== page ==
The role of dermatologists in sexual health and wellness has been met in some instances with skepticism or dismissed as sensationalism. Those who find the issue controversial would benefit from a consideration of the history of our specialty. In the early twentieth century, The American Academy of Dermatology was known as the Academy of Dermatology and Venereology.
Dermatologists were the specialists primarily responsible for diagnosis and management of most genital problems and venereal diseases. This was the extent of “sexual wellness” for the time.
While it is true that over the last half of the twentieth century, much of the management of sexual health and STDs transitioned to urology, dermatologists continue to diagnose and treat STDs, including condyloma.
As dermatologists were relinquishing care of STDs during the final part of the twentieth century and into the current century, the development of lasers and a wide array of energy-based devices facilitated the growth of cosmetic dermatology. It should come as no surprise that, ultimately, devices that are used for facial resurfacing were found to be useful also to resurface the vagina. Devices that are used to break up the dimples of cellulite can also be used to induce microtrauma in penile skin, which leads to new vessel formation and helps improve erectile dysfunction.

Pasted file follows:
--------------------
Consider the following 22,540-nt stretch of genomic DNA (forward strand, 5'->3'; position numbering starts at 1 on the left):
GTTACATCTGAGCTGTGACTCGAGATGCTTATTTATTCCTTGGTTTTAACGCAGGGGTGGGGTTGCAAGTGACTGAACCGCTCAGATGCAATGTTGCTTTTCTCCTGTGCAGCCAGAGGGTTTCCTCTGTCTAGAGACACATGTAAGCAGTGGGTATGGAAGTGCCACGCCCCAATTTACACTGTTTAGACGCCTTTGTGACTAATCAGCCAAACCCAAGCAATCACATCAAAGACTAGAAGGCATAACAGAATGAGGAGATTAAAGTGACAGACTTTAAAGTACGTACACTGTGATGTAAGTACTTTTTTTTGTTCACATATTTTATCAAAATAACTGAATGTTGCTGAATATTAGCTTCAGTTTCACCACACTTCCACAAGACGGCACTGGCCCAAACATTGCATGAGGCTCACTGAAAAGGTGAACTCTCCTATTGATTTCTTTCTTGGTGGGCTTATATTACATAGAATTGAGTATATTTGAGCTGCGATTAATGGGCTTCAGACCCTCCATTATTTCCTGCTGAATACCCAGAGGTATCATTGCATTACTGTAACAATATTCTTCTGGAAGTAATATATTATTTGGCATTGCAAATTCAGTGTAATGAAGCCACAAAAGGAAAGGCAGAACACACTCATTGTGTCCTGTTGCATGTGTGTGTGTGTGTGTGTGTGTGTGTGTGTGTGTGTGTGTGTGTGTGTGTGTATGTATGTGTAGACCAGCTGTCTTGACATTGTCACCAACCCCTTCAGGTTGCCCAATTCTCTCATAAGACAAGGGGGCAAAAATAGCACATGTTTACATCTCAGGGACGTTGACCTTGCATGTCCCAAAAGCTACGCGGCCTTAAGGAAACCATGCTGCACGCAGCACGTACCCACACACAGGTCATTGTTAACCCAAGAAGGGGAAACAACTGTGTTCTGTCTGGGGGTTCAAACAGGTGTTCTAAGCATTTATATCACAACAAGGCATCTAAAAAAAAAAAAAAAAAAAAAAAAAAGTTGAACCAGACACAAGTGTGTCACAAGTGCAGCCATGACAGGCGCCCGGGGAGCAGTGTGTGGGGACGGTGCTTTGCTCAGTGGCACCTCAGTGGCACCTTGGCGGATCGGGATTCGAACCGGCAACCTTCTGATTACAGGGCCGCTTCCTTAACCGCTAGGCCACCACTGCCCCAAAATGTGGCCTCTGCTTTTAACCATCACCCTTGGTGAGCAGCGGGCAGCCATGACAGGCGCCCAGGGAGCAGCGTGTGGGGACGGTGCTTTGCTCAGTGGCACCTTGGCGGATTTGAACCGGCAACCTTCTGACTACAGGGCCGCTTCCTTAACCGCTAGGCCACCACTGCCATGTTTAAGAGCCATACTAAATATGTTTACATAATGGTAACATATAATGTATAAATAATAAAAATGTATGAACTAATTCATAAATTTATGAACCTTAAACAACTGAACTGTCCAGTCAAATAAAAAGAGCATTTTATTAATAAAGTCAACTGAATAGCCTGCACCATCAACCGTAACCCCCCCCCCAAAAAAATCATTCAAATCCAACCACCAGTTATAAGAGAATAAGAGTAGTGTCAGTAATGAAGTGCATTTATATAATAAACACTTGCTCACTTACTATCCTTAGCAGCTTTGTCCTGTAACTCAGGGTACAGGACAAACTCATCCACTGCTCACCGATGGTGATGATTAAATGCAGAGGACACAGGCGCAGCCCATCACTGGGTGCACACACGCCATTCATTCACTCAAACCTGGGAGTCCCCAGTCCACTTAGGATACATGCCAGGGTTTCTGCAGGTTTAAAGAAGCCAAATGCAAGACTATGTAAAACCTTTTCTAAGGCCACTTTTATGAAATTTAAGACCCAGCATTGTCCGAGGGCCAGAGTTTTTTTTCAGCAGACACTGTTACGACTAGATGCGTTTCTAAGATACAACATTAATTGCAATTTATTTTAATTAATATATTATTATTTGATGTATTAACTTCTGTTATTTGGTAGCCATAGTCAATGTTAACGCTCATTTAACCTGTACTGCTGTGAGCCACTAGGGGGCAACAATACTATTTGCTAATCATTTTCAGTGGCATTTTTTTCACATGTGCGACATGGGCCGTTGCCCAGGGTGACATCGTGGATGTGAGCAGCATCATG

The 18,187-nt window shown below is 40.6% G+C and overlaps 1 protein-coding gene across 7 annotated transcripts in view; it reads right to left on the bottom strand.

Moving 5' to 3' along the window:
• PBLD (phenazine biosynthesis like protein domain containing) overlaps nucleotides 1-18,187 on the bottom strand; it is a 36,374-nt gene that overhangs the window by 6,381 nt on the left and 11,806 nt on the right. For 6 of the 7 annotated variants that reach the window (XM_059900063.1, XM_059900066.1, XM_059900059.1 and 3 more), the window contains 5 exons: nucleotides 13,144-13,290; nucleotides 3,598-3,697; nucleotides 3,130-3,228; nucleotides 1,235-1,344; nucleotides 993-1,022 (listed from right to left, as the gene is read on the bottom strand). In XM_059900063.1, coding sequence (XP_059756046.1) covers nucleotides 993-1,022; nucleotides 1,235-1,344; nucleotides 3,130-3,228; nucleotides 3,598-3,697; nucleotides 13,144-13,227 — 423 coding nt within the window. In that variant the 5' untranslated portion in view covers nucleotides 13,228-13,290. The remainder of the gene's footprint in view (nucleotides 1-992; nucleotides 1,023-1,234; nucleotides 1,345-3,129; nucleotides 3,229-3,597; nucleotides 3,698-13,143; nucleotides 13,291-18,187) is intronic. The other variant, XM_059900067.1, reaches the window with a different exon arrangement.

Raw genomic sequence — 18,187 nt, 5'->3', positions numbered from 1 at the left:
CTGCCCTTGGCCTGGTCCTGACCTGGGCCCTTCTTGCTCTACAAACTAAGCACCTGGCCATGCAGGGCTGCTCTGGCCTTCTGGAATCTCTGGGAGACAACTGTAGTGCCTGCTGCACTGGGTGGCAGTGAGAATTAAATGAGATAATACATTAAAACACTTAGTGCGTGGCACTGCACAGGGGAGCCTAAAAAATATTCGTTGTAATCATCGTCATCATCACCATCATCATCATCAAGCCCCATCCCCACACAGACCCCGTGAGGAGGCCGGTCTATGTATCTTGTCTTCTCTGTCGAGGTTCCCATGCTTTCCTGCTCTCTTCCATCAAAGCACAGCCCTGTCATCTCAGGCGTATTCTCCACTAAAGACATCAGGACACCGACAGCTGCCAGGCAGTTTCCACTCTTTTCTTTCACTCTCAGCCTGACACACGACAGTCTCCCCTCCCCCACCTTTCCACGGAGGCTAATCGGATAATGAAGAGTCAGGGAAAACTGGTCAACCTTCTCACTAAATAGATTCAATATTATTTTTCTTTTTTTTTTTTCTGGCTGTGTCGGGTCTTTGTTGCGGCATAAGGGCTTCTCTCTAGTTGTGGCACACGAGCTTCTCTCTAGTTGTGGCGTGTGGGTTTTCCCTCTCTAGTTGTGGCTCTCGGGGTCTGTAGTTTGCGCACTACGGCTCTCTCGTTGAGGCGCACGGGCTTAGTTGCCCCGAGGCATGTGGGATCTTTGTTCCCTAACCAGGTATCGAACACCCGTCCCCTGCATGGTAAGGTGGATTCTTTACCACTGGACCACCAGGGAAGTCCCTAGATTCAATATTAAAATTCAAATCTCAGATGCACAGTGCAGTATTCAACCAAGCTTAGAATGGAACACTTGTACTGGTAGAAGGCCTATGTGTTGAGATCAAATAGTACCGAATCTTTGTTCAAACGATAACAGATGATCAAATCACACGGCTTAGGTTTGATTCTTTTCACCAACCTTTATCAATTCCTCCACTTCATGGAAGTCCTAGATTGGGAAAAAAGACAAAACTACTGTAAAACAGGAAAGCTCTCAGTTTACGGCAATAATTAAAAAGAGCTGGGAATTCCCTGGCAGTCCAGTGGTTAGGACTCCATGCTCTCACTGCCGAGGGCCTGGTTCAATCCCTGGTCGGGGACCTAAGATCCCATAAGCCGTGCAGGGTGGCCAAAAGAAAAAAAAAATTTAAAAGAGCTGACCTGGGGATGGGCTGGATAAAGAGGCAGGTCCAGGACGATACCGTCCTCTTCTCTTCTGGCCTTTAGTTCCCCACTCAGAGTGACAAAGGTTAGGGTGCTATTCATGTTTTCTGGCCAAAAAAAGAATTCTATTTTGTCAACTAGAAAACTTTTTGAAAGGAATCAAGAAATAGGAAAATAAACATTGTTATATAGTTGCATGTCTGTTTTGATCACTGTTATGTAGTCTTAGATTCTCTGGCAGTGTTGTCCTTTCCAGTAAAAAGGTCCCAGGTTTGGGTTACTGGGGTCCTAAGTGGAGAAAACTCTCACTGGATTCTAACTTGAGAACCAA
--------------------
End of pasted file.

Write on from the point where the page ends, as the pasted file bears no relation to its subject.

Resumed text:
In reality, our specialty has come full circle. When it comes to the application of energy-based devices for improvement of sexual health, we are simply reclaiming an historic aspect of our specialty, albeit in more of a cosmetic vein rather than infectious disease vein.
Dermatologists have been at the forefront in the development of energy-based devices, and we very frequently lead the charge for our colleagues in the other core aesthetic specialties. It was inevitable, even as we expanded our cosmetic services, that we would turn our attention back to sexual health and wellness.
Some physicians in and outside of the core specialties have expressed concern that those of us treating the genitals with an aesthetic focus could fail to diagnose underlying medical concerns that should be managed by urologists or gynecologists. However, such concerns can be readily addressed. For one, dermatologists performing vaginal rejuvenation can require that their patients receive routine gynecologic care. In our practice, for example, we will not treat a woman who has not had a Pap smear within the past year. Our devices affect the introitus and the vaginal area and are not targeted at the cervix. However, this requirement is a precaution, and it encourages patients to monitor their health.
Context is important. The patients seeking cosmetic treatment for sexual wellness tend not to be the demographic most susceptible to serious genital medical concerns. Women seeking vaginal tightening or cosmetic enhancement of the appearance of the vagina tend to be younger and not likely to have uterine prolapse or other major issues.
Update on STDs
Rates of STDs in the US have increased sharply for another consecutive year, according to preliminary data released by the Centers for Disease Control and Prevention (CDC) at the National STD Prevention Conference in Washington, DC. Nearly 2.3 million cases of chlamydia, gonorrhea, and syphilis were diagnosed in the US in 2017, surpassing the previous record set in 2016 by more than 200,000 cases.
According to the latest CDC data analysis:
• Gonorrhea diagnoses increased 67 percent overall (from 333,004 to 555,608 cases according to preliminary 2017 data) and nearly doubled among men.